Connecting to culture is a journey, not a box to tick
Written by Kelly Royds Bree Parsons
Last week, we were privileged to have Dr Jacynta Krakouer lead a training session on building cultural connections for First Nations children and young people in out-of-home care to a group of 30+ carers and professionals. Dr Krakouer is a Mineng Noongar woman originally from southern Western Australia, who brings deep research and practice wisdom to understanding the role and significance of cultural connections for First Nations children and young people.
Dr Krakouer based the session on her doctoral research which explores First Nations children and young people’s experiences of cultural connection in Australian out-of-home care. She explains, “This research was born out of my experience working in residential care, where I observed Aboriginal children and young people grappling with identity conflict and cultural disconnection.”
Drawing from surveys and interviews with Aboriginal young people who had lived in out-of-home care, Dr Krakouer identified the following three major aspects of cultural connection, and challenged participants to reflect on how they promote these in their own practice:
- The knowledges important to cultural connection
such as ancestry, mob, and kinship knowledges, as well as identity knowledges (“who I am”, and “where I belong”)
- The mechanisms that enable cultural connections
such as immersion in culture, relationships with First Nations people, and time spent in local community
- Feelings that evidence cultural connection
such as feeling proud of one’s identity, feeling belonging to family and community, and feeling comfortable as a First Nations person
One stand-out theme of Dr Krakouer’s findings was the crucial importance of ancestry, mob, and kinship knowledges to children and young people’s sense of identity above all other factors. These findings highlight the value of enabling and encouraging relationships between our First Nations children and young people with First Nations people who hold that cultural knowledge, both to learn from them and culturally connect to their community and own identity.
We have seen this in our work, where Aboriginal and Torres Strait Islander young people in out-of-home care have told us they want to know who they are and where they are from. We need to support and advocate for family-finding and connect young people with the people who hold the cultural knowledge in their local communities.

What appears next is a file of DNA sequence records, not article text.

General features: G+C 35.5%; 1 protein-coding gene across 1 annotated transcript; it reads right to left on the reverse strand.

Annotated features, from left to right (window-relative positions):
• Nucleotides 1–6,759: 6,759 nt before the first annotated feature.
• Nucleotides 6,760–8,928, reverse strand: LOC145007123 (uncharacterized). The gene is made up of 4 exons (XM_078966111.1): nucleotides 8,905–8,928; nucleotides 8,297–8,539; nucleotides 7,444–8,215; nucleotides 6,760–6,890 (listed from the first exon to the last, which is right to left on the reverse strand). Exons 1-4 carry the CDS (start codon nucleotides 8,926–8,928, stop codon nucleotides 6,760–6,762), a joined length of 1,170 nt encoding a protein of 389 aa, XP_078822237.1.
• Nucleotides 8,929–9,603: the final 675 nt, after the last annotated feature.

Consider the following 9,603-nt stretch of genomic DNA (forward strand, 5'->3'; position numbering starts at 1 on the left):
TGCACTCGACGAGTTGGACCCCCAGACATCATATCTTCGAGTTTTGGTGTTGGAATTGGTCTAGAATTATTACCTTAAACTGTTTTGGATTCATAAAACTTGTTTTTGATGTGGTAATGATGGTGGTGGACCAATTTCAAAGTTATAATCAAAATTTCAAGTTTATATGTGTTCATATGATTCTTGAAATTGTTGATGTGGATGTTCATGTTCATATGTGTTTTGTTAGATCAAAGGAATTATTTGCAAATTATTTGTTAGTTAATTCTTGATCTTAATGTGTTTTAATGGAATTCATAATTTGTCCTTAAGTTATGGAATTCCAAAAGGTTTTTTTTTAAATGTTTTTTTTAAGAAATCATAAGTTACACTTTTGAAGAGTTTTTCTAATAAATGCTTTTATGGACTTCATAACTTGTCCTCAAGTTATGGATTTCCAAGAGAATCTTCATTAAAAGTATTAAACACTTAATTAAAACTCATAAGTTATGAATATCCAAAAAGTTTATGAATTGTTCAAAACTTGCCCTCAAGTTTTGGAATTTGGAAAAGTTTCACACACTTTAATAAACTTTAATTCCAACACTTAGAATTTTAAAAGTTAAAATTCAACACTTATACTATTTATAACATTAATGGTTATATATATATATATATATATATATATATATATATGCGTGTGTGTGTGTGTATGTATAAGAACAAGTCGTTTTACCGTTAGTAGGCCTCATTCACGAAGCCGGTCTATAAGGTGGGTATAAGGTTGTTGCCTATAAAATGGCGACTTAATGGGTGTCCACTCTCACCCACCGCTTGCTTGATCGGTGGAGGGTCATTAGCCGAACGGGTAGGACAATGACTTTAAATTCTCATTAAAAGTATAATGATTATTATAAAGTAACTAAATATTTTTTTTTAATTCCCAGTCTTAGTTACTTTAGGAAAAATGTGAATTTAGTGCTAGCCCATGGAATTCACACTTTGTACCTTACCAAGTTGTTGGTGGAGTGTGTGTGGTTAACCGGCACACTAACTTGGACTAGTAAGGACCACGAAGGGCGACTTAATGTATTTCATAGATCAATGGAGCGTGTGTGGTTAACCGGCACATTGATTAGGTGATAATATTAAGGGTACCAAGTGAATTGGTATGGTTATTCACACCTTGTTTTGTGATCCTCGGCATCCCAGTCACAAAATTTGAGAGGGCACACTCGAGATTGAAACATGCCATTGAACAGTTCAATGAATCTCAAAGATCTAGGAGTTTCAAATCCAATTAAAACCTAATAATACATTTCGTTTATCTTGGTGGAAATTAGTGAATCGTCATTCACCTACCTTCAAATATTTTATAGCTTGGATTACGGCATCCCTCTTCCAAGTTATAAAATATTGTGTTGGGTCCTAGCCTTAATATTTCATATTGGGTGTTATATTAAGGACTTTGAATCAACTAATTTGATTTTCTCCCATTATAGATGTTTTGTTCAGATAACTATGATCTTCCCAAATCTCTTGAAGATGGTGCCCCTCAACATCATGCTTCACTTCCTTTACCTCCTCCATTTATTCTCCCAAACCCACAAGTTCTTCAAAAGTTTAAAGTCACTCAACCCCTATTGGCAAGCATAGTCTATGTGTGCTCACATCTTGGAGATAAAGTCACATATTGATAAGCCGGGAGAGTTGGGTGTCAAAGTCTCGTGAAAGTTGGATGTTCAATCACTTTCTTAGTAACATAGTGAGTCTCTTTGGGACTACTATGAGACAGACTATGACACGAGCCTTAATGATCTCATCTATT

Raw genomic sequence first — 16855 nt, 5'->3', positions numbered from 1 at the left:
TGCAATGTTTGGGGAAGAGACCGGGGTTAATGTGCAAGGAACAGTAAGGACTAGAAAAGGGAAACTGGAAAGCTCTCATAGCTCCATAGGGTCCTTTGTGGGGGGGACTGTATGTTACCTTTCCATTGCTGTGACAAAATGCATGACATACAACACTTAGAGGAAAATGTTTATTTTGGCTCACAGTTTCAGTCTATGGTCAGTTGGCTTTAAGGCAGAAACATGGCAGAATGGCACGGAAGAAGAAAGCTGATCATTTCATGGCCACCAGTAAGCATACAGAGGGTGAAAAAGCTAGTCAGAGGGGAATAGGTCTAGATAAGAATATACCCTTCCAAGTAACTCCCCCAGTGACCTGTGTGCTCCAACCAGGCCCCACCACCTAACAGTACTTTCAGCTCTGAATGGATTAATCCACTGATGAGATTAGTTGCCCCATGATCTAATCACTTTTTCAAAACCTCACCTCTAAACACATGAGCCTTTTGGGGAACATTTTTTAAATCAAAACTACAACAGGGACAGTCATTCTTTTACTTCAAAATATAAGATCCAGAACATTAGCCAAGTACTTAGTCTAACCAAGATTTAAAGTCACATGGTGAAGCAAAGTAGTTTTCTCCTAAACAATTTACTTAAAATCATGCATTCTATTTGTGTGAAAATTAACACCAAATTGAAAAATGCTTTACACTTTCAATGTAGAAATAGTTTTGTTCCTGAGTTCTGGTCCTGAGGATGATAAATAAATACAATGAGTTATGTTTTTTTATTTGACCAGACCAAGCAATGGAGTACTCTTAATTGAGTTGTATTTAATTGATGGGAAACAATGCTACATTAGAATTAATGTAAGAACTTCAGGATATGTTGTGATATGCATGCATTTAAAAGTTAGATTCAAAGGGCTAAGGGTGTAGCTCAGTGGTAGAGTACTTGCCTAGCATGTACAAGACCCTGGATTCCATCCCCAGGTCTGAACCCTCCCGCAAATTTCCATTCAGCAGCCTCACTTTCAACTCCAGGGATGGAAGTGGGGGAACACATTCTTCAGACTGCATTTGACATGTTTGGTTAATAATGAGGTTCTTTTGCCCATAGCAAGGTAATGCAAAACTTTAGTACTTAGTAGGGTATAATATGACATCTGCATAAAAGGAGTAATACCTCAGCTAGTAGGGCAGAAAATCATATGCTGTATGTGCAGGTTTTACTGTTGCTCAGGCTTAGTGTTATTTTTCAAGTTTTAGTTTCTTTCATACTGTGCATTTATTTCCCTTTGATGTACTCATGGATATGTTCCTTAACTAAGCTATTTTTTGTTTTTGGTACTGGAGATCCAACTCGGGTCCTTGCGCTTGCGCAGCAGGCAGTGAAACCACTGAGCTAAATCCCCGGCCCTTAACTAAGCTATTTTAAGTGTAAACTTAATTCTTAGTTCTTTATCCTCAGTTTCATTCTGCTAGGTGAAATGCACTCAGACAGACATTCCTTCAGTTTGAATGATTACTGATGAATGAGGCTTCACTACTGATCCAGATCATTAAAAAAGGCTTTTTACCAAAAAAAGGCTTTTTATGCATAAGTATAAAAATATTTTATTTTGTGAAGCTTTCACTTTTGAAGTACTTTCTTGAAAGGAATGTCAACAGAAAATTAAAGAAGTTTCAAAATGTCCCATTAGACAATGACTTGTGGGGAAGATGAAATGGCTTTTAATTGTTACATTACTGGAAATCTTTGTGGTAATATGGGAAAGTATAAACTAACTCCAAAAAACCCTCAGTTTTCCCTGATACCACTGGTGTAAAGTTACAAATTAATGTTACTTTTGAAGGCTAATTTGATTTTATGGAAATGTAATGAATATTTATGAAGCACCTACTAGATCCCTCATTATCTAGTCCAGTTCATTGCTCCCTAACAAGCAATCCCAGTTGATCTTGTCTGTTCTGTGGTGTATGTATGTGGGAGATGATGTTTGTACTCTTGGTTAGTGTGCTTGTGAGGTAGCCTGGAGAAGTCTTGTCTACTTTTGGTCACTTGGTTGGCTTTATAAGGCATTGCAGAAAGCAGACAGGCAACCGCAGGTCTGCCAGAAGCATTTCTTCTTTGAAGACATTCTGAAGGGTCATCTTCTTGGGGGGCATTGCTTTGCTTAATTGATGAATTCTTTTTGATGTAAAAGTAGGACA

Some other key messages and reflections to come out of the session included the following:
The care system is not designed to genuinely support cultural connections
Dr Krakouer emphasised the importance of acknowledging the historical context of Australian colonisation, to recognise that the system of removing children was not designed to support cultural connection but to impede it. The system was established to remove Aboriginal children from their homes with no intention of their return, and inherently continues to create obstacles that make it difficult for Aboriginal children to reconnect with heritage.
Cultural connection is a choice, and unique to the current needs of children and young people
In our reflective groups, we spoke about how, for many of children and young people, connecting to culture is a painful reminder of unsafe relationships or the hurt that they have experienced. Connecting to culture is a continuum for many children, at some points in time they may feel ready, while at other times they may feel ambivalent about connecting. The greatest barrier preventing our children from connecting to culture is simply feeling unsafe. Cultural connection is a complex understanding of identity that children who live in “survival mode” cannot prioritise while they worry about potential threats in their relationships and environment.
Dr Krakouer’s research also found that how children and young people want to engage in culture is unique to each individual. While some young people find it relevant and are comfortable to engage in culture through sport, art, or other ways, others find that just being Aboriginal is enough. She emphasised the importance of cultural immersion, the centrality of relationships, and the need for Aboriginal people to be the conduits of cultural knowledge. In our work we have found it helpful to find out where the child is at, and let the young people lead the decisions around if, when, and how they want to connect to their culture.
Everybody has a role to play in supporting cultural connections
Dr Krakouer ended by encouraging participants to reflect on their own knowledge and practice, and to keep learning and trying without being scared of failure. She noted the importance of collective healing and emphasised that everyone has a role to play in supporting cultural connections.
We have found that in our work with young people that sometimes they are ready to connect, while at other times they are not. As adults in their care teams, it is our responsibility to continue offering comfortable opportunities to connect in various ways that might appeal to them, listening and supporting when they do not want to connect, always leaving the door open for when they feel ready.
This insightful session was so well-received that many participants asked for a repeat workshop to bring others to! We have organised for Dr Krakouer to run this session again in August 2023, which you can register for by clicking the button below.
If you are interested in other upcoming training opportunities, visit the CETC training website for all our on-demand training courses and future online workshops.